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Mental health, Violence and trauma

The lingering burden of seeing a past trauma as central to your identity

People who felt that experiencing a terrorist attack was central to their lives experienced higher levels of trauma.

01 June 2016

By Alex Fradera

Horrific experiences often cast a pall upon our lives, but for some people it's worse than others. A new study in Applied Cognitive Psychology explores a key reason for this difference known as "event centrality" – when we consider an experience to be core to our identity, the trauma that follows is typically more serious and longer lasting.

Ines Blix and her colleagues surveyed 259 ministerial employees caught up in a particularly grim piece of Oslo history: the July 2011 far-right terrorist attack upon government ministries. At one, two and three years after the attack, the participants reported the severity of their post-traumatic symptoms, such as feeling jumpy, continually vigilant, or numb and closed off from others. They also reported the degree to which the terrorist attack was central to their lives, for example through their agreement or not with statements like: "This event has become a reference point for the way I understand myself and the world."

Participants who considered the terrorist event very central to their life one year after the attack experienced higher levels of trauma, both at that time and through the subsequent years. However, they recovered at a faster rate from the trauma, meaning the greater severity of their symptoms compared with the other participants reduced as time went by. This likely reflects the fact that they had more recovery to do. Essentially, seeing a traumatic event as definitive to your life fixes a particular trajectory: Blix's team characterise this as 'launching' the trauma.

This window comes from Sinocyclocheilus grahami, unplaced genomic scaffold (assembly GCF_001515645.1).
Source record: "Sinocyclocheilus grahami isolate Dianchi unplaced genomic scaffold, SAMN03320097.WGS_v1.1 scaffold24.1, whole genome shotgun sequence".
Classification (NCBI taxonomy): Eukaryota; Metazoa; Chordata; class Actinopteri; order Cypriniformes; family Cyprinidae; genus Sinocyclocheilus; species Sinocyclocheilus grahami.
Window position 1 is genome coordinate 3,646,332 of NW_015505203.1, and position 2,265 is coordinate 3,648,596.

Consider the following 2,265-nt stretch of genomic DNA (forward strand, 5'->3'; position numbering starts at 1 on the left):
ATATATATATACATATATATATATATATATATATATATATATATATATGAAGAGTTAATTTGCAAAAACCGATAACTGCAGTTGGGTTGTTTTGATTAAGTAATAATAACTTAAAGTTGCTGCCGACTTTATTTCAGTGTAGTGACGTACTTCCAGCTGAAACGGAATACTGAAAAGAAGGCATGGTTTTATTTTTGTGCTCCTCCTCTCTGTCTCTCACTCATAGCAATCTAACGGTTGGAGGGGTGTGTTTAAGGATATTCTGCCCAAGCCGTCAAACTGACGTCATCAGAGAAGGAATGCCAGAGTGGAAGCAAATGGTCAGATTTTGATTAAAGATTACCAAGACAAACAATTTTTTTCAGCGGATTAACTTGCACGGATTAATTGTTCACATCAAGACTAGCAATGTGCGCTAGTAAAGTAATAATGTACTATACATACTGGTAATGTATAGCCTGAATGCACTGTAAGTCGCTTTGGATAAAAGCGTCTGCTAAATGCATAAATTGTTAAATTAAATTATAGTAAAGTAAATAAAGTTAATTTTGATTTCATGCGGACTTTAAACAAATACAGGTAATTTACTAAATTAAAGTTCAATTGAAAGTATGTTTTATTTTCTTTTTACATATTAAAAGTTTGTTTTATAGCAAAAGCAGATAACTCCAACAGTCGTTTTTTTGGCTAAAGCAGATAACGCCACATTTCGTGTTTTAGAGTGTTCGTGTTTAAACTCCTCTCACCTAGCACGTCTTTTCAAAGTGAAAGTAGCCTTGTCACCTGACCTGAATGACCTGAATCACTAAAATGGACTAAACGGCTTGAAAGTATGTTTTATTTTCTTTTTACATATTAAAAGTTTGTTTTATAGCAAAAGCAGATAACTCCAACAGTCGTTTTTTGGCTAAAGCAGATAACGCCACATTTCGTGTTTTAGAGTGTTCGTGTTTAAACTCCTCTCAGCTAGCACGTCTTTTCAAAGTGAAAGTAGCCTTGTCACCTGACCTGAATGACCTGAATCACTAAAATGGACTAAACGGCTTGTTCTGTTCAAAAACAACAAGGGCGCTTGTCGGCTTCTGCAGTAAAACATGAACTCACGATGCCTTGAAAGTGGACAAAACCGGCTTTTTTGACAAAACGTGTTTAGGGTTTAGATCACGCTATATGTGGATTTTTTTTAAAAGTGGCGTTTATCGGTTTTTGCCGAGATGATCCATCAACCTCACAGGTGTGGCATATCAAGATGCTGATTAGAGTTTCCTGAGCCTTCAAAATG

It's not just that event centrality reflected how much the participants were caught up in the carnage – when the researchers controlled for whether the person was injured themselves, had witnessed killings, or seen dead bodies, the association between event centrality and trauma severity held true.

There was also some evidence that trauma and event centrality remain intertwined longer term. The two measures were in general highly correlated and in most participants both eventually declined. This might just be a coincidence and the two factors aren't linked, but arguing against that, it's notable that when event centrality increased at the 2013 assessment (two years after the event), trauma recovery also tended to stutter. However, even if the two measures really are linked, we still don't know whether centrality exacerbates trauma or trauma exacerbates centrality.

These new findings add to previous work, such as an earlier study on post-traumatic stress in Vietnam veterans that found higher rates in those vets who attended the experiment wearing medals and other regalia, suggesting that the war was more central to their identities.

It's important to to understand how victims think about their traumatic experiences – their  "mental models" of the event – because these models can be interrogated and changed. For example, in a study published last year, a course of Acceptance and Commitment Therapy successfully helped a group of women who had suffered abuse to reduce both event centrality and traumatic symptoms. This new Norwegian study suggests that it may be better to target such treatment early, to help survivors reject the idea an event is life-definitive and prevent it launching them down a path of greater trauma.

Further reading

Blix, I., Birkeland, M., Solberg, Hansen, M., & Heir, T. (2016). The Launching and Ensnaring Effects of Construing a Traumatic Event as Central to One's Identity and Life Story Applied Cognitive Psychology DOI: 10.1002/acp.3224